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Last week there was yet another incident reported where pilots were asleep in the cockpit of a passenger airliner. This time it was an Ethiopian Airlines Boeing 737-800 en route from Khartoum to Addis Ababa. It failed to descend to Addis Ababa due to both pilots being asleep.
Those who have read ‘Pulling Wings From Butterflies’ will know my background is significantly different from most of today’s airline pilots. When many of today’s aviators were flying low level in military jets, I was busy travelling around Europe drumming for the post-punk band B.F.G. Consequently, the differences in mindset are astounding.
Maybe this explains why the vast majority of airline pilots will operate a duty even though they know they will become fatigued during the duty. That is a criminal act. Maybe the years of institutionalised demands that they ‘must follow orders at all cost’ is so ingrained they cannot comprehend that ‘the mission is the number one priority’ is now subservient to ‘keeping their passengers and crews safe.’


Taken From The Forthcoming “Pulling Wings from Butterflies – Tercio de Banderillas”

“Ask yourself the following question. Would you make a stand in the interests of passenger and crew safety if you knew it would likely risk your career and position that you had spent decades and tens of thousands of pounds building? A career which, at least for the first few years, meant having no money and required two jobs to survive? Would you risk your family’s financial future and the probability that you could no longer service your financial commitments? Would you risk having your good name and reputation trashed, marked as “difficult”, labelled “dishonest” and have your “integrity” challenged by the industry establishment, all for doing the right thing?
If you concluded that no, you would not take a stand because of the enormous personal ramifications, don’t feel too bad. If you are reading this book sitting on an aircraft as a passenger, it will therefore come as no surprise that the two pilots currently sitting a few feet away from you in the cockpit will have quite likely come to the same conclusion, on more than one occasion. It’s not worth the personal upheaval to do the right thing. It’s just not worth upsetting management. Now, sit back, relax and enjoy your flight”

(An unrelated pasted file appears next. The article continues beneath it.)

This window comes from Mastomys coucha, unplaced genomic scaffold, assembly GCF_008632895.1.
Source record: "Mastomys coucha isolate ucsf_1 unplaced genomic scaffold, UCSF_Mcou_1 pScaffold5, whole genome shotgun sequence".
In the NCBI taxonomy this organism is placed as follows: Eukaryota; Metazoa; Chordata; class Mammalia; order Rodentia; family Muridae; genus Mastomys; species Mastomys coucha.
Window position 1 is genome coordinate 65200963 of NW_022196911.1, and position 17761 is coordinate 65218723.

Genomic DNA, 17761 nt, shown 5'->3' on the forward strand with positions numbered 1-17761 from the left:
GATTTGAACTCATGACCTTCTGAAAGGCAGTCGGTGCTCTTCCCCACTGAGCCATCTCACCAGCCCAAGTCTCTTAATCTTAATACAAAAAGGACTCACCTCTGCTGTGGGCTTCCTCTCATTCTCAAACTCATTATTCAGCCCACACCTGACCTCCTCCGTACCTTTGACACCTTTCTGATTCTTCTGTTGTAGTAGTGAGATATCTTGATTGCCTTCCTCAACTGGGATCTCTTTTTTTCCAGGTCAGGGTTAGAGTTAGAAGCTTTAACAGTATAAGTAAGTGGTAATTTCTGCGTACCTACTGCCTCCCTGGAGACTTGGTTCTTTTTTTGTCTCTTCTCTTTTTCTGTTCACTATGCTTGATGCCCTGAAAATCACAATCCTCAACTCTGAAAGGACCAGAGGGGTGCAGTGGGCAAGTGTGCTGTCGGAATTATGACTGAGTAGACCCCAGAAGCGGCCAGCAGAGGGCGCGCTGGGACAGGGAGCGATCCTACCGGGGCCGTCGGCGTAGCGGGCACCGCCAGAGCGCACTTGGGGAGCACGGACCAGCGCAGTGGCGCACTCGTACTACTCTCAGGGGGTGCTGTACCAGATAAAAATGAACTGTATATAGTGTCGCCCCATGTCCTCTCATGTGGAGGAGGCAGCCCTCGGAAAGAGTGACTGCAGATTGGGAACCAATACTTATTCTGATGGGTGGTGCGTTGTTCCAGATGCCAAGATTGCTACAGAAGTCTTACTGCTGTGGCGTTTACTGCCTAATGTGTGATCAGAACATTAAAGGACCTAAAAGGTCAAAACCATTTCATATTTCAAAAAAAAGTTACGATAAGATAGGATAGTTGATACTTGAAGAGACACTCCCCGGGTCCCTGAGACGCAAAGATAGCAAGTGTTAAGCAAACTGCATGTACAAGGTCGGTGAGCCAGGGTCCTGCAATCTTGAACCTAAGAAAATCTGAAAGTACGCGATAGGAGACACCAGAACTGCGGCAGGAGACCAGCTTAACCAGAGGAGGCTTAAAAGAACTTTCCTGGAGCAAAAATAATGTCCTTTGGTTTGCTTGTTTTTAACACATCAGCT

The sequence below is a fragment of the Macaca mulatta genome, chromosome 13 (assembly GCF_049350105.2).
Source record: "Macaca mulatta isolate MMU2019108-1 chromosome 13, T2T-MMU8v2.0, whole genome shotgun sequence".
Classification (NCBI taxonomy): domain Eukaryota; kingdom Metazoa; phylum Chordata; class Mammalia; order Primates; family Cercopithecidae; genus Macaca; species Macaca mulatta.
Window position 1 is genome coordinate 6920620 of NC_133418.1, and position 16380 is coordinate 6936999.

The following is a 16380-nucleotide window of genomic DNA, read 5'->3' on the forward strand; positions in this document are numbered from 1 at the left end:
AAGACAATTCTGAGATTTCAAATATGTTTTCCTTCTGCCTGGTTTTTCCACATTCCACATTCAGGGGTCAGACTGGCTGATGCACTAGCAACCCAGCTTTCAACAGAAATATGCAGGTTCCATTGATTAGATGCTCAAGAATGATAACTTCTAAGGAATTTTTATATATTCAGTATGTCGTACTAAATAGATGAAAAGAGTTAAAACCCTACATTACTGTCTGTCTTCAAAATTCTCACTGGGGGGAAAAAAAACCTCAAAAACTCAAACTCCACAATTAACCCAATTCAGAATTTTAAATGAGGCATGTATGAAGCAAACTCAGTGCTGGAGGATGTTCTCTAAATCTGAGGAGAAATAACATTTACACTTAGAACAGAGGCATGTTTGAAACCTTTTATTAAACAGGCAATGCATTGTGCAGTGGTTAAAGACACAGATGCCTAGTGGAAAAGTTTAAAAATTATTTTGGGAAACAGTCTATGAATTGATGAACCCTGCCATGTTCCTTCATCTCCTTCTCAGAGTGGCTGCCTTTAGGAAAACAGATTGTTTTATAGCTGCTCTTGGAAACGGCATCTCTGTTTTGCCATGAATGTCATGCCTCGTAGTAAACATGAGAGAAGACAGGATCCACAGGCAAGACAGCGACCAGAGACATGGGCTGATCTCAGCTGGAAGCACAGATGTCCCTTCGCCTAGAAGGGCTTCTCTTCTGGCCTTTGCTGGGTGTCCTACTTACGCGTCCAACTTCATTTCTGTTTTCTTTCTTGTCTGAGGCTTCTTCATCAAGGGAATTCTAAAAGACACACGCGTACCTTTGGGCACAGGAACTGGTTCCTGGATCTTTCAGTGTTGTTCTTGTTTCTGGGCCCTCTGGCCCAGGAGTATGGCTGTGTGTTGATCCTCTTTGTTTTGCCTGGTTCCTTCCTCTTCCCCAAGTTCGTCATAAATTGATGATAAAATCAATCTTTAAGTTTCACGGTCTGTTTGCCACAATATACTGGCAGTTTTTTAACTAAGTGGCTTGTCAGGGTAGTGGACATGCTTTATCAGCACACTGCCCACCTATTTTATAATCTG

Those of you who have already read Pulling Wings from Butterflies will be fully aware of the incident shortly after my court case. Two out of the three pilots on an Airbus 330 were asleep in the cockpit moments before landing into Manchester. On board were more than 365 passengers and crew. It would be reasonable to expect the pilots reported the situation to not only the airline but also the CAA. They did not. They referred directly to my case and stated that they had reasonably concluded that no action would be taken against the airline for planning flight duties resulting in such fatigue it directly placed passengers lives at serious risk. They were right. 

Kathryn Jones is the ‘safety improvement manager’ at the CAA. According to Jones LinkedIn profile her “specialist area of knowledge is fatigue management, including flight time limitations”.
Jones stated in a BBC report “We have no evidence of significant safety concerns with regard to crew and fatigue”, adding;
“The evidence the CAA has is that the fatigue of crew is not a significant safety concern.”
An interesting view from Jones that completey contradicts the evidence. Indeed The CAA claim they have only had two reports of both pilots being asleep at the same time in the cockpit.

Compare the above statement by Jones with a survey conducted by the pilot union BAPLA. 

The BALPA survey involved 500 airline pilots. The question asked; “Have you ever involuntarily fallen asleep on the flight deck during two crew operation?” Forty-three per cent stated that they had.
They then asked, “and if yes, have you ever woken to find the other pilot asleep?” Thirty-one per cent stated that this had happened to them.